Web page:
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Korea's big tech firms face new regulations over growing market dominance and rapid business expansion
Updated: 2021-09-15 17:04:22 KST
Shares of Korea's big online platform operators Kakao and Naver have been falling since regulators last week announced plans to look closely at their business practices as they expand aggressively into other sectors.
They're accused of abusing their dominant positions in the market, hurting consumers and their contractors.
For more on this, we have our Min Suk-hyen joining us in the studio today.
So Suk-hyen, shares of Kakao and Naver were down sharply the past week. Tell us more about this.

Well like you said, shares in South Korea's platform giants Kakao and Naver have been dipping for days.
The stock price of Kakao fell by 20.5 percentwhile Naver plunged 9.9 percent over the past six trading days.
In terms of market cap, the two have lost a total of about 20 billion U.S. dollars over the last week as foreign investors and institutions offloaded their shares.

So what's the issue? What has triggered investors to sell the stocks?

Well, one major factor is the government's latest move to regulate the sales of financial products on online platforms.
Last Tuesday, the country's financial regulators said that the recommendations of financial products by fintech platforms like Kakao Pay and Naver Financial are against the Financial Consumer Protection Act, which took effect in March, this year.
Under the new law, recommending financial products, such as funds and insurance plans,on online platforms is considered a brokerage activity, and not an act of advertisement.
And so, fintech firms have been asked to make appropriate revisions to their online platforms.
Starting September 25th, Kakao Pay, Naver Financial, and other fintech platforms will not be allowed to compare and recommend financial products to their users unless they register with the regulators and receive a license or permission to carry out those services.

So there's regulatory scrutiny but I hear lawmakers are looking at taking further action. Could you elaborate on this?

Several lawmakers have vowed to take action against online platform giants due to their growing market dominance and rapid business expansion.
Kakao for example has expanded its business portfolio and currently has 118 affiliates under its wing, a significant rise from the 45 it had six years ago.
Policymakers, at this point, feel it's necessary to protect small businesses as they believe small, family-owned stores or retail shops listed as sellers on the platforms have not been properly protected.
There's actually a few pending bills at the National Assembly aimed at preventing unfair business practices by online platform operators, which if passed will lead to tighter regulations on big tech.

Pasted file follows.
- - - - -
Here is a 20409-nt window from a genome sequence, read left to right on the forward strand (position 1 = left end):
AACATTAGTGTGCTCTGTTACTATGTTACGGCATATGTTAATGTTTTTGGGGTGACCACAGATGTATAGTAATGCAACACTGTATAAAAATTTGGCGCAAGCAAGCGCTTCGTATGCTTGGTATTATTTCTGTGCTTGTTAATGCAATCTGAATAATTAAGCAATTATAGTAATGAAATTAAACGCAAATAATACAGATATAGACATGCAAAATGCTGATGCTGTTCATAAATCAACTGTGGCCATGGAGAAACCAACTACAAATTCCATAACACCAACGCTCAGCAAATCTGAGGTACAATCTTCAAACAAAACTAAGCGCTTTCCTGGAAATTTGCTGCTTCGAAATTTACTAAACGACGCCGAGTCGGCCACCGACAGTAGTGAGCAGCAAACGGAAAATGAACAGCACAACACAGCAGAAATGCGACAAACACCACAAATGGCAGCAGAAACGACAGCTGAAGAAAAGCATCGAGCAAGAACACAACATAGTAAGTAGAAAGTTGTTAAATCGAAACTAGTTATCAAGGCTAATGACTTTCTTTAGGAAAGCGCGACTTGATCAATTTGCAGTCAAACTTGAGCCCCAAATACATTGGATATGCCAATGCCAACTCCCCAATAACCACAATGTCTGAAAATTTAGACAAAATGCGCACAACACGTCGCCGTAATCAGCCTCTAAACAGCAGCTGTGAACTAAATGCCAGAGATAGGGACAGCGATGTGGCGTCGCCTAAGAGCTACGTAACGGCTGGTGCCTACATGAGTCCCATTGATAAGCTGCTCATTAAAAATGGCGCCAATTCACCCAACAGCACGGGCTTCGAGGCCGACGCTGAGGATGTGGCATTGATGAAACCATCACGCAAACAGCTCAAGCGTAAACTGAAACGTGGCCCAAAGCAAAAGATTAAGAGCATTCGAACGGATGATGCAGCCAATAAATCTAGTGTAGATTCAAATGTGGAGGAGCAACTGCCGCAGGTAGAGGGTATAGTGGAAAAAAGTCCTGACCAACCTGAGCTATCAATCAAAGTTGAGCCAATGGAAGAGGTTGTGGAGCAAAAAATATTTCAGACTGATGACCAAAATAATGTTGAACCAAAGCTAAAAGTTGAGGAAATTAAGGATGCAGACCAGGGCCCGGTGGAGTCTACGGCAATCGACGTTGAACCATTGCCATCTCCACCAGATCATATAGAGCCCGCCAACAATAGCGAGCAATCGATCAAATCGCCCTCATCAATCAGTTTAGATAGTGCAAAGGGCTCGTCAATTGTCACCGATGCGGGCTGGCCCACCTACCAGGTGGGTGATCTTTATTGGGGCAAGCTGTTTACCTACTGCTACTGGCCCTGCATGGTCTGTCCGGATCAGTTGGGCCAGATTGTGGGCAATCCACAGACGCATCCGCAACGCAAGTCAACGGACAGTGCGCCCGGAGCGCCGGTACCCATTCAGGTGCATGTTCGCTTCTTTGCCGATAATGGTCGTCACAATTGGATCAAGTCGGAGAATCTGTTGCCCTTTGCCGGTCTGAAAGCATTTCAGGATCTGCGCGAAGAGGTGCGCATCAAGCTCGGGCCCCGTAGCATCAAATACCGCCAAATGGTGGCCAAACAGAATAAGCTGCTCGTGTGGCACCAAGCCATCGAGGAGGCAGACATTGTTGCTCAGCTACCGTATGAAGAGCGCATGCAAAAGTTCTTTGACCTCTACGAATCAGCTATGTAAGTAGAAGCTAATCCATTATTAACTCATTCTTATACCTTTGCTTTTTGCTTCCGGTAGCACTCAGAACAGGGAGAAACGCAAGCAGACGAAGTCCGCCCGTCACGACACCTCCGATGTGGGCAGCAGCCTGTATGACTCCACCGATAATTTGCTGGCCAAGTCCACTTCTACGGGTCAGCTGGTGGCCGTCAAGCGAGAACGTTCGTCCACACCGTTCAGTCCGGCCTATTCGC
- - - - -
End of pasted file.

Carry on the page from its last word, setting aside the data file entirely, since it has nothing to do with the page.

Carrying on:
This pressure has led Kakao to announce a new fund for social responsibility, and even scrap some of its servicesWhat do we know about this?

Well, Following a meeting with major affiliates on Tuesday, Kakao decided to set up a fund, worth 250 million U.S. dollars, to support small businesses on its platform over the next five years.
The company will also turn it's investment wing K Cube Holdings into a social enterprise to fund key programs, such as education and climate change.
Also, Kakao Mobility, will stop some of its services, such as deliveries of flowers and snacks and Kakao Taxi will end its service that lets users pay an extra fee to hail a cab faster.
Kakao Chairman Kim Beom-su said the company will seek ways to change and develop a more cooperative business model with its partners, moving away from its previous growth model.
The announcement of this so called "co-existence plan" is seen as a move to appease regulators and regain investor confidence.

"For Kakao to continue its business in the future, it should focus on its social responsibility to build a good corporate image. In this sense, the "co-existence" plan might have been announced after the company considered its long-term business growth and looked to clear its negative publicity."

It also comes as Kakao Pay, the financial arm of Kakao Group, is preparing for an IPO before the end of this year.

It does seem like the pressure on Kakao and Naver could intensify. What are you hearing about the long-term impact on their stock prices?

Well, the shares of the nation's top two platform operators are expected to gradually recover over time. Take a listen

"Since Kakao has taken a step back following its Tuesday announcement to support small businesses, its shares will enter a calm phase. Naver, which is facing the same regulations as Kakao, will also see its shares recover."

While there is the possibility that shares might drop again once some of their services face new regulations… experts remain optimistic about the long-term growth prospects for Naver and Kakao.

This is a big move by Korea, which has also recently been taking on Apple and Google as well regulating their proprietary payment systems.
Are other countries making similar moves to curb tech giants monopolistic grip?

Well yes. Countries around the world are moving to limit the market power of tech giants.
In June, the U.S. introduced five anti-trust bills designed to rein in big tech companies, such as Google, Amazon, Facebook, and Apple.
Meanwhile, China has also set tougher digital finance and anti-monopoly guidelines.
In April, the Chinese government fined online platform Alibaba a record 2.8 billion U.S. dollars over anti-competitive practices.

It does seem that numerous governments see a problem with the dominance of these companies as well.
Sukhyen, thanks for your thorough reporting on this issue today.

Thank you for having me.
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